DYRK2 gene is vital for formation of normal cilia – hair-like projections on specialised cells – in mammals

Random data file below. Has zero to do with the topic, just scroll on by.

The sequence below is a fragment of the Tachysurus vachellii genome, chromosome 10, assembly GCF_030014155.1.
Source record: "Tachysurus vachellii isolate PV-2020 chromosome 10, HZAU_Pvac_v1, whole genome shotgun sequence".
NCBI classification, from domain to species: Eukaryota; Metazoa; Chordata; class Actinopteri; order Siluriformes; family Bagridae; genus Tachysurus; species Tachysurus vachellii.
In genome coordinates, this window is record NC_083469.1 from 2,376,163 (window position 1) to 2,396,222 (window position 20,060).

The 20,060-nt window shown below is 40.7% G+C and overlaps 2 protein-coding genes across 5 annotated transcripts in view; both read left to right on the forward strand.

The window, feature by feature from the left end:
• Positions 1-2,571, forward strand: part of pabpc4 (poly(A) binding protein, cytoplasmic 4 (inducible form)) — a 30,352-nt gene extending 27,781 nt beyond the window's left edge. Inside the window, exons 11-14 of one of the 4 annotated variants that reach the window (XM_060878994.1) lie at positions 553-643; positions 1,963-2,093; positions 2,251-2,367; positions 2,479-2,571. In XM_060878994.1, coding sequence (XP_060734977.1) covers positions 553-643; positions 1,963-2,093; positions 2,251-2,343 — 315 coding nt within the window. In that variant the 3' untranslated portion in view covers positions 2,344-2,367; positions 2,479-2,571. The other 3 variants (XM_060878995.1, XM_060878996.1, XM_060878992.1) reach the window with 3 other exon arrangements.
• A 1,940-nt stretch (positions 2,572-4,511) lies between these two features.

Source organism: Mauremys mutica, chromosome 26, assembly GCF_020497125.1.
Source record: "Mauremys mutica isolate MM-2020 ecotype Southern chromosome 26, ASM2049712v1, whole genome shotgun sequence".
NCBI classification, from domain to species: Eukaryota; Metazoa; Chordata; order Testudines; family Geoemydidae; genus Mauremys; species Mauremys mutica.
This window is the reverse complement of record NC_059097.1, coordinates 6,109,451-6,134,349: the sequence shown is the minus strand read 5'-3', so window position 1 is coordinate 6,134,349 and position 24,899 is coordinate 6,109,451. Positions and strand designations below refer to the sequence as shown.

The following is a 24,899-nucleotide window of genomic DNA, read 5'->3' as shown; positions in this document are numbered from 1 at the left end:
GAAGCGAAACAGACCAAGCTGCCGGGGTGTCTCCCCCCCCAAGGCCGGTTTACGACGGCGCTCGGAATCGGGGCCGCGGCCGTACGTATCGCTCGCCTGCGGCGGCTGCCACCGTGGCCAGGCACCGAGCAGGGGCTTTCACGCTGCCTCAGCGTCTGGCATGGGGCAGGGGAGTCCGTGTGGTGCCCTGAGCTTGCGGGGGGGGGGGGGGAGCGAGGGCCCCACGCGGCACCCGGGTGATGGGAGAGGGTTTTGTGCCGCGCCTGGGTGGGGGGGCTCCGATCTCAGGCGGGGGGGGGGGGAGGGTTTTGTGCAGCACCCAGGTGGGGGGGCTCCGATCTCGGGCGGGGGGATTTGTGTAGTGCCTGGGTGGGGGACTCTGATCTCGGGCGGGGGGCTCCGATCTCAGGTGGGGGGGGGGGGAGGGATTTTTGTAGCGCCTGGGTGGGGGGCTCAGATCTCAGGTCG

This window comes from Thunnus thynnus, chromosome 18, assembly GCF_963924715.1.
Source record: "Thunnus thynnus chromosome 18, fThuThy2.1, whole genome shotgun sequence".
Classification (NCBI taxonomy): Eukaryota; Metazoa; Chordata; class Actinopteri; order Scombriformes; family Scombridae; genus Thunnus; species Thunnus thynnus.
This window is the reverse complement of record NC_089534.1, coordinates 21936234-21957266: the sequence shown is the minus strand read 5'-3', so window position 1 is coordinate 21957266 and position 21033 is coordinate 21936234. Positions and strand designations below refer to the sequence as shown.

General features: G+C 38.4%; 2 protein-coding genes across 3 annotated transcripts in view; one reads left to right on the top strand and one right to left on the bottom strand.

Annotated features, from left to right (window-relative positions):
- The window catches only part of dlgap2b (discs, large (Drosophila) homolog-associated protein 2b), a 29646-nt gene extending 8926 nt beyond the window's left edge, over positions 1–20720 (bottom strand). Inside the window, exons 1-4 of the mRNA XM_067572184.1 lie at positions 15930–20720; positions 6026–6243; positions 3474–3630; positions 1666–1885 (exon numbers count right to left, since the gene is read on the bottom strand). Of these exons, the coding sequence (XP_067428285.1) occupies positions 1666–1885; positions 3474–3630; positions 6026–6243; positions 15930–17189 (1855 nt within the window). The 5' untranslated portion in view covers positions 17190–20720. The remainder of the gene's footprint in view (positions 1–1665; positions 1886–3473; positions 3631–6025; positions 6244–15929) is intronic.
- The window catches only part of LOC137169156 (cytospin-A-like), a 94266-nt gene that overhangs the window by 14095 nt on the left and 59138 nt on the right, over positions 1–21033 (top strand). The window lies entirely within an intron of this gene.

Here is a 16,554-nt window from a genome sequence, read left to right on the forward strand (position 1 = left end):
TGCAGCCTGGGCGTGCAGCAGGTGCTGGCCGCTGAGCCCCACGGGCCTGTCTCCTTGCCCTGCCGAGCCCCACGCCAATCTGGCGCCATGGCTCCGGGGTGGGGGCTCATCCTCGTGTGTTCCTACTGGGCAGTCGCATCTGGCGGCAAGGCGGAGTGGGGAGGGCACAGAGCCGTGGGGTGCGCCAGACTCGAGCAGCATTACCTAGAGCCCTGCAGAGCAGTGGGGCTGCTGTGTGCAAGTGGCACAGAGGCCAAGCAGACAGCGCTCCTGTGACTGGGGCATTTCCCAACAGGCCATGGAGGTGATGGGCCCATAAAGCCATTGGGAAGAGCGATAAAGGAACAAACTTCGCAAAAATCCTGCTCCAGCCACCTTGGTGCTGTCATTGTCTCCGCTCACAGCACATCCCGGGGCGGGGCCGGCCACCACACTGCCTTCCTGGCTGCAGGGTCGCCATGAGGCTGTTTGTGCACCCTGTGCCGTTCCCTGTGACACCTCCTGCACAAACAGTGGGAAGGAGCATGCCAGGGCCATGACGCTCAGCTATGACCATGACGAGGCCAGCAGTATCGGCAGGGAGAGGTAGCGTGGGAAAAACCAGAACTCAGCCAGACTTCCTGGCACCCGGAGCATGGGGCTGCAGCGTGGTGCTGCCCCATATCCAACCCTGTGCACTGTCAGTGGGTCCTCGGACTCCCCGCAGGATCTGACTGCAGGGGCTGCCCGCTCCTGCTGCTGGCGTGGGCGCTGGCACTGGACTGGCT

They look like little hairs. Their name even means eyelashes in Latin. But you won’t spot cilia with your naked eye. These microscopic projections are found on certain specialised cells and have a host of important functions, from moving fluids and sensing signals, to helping embryos develop correctly. Now researchers probe how cilia themselves develop, focusing specifically on DYRK2, a gene already implicated in embryo development in roundworms. Deleting this gene in mice interfered with the transport of signalling proteins vital for proper embryo development. Notably, the absence of
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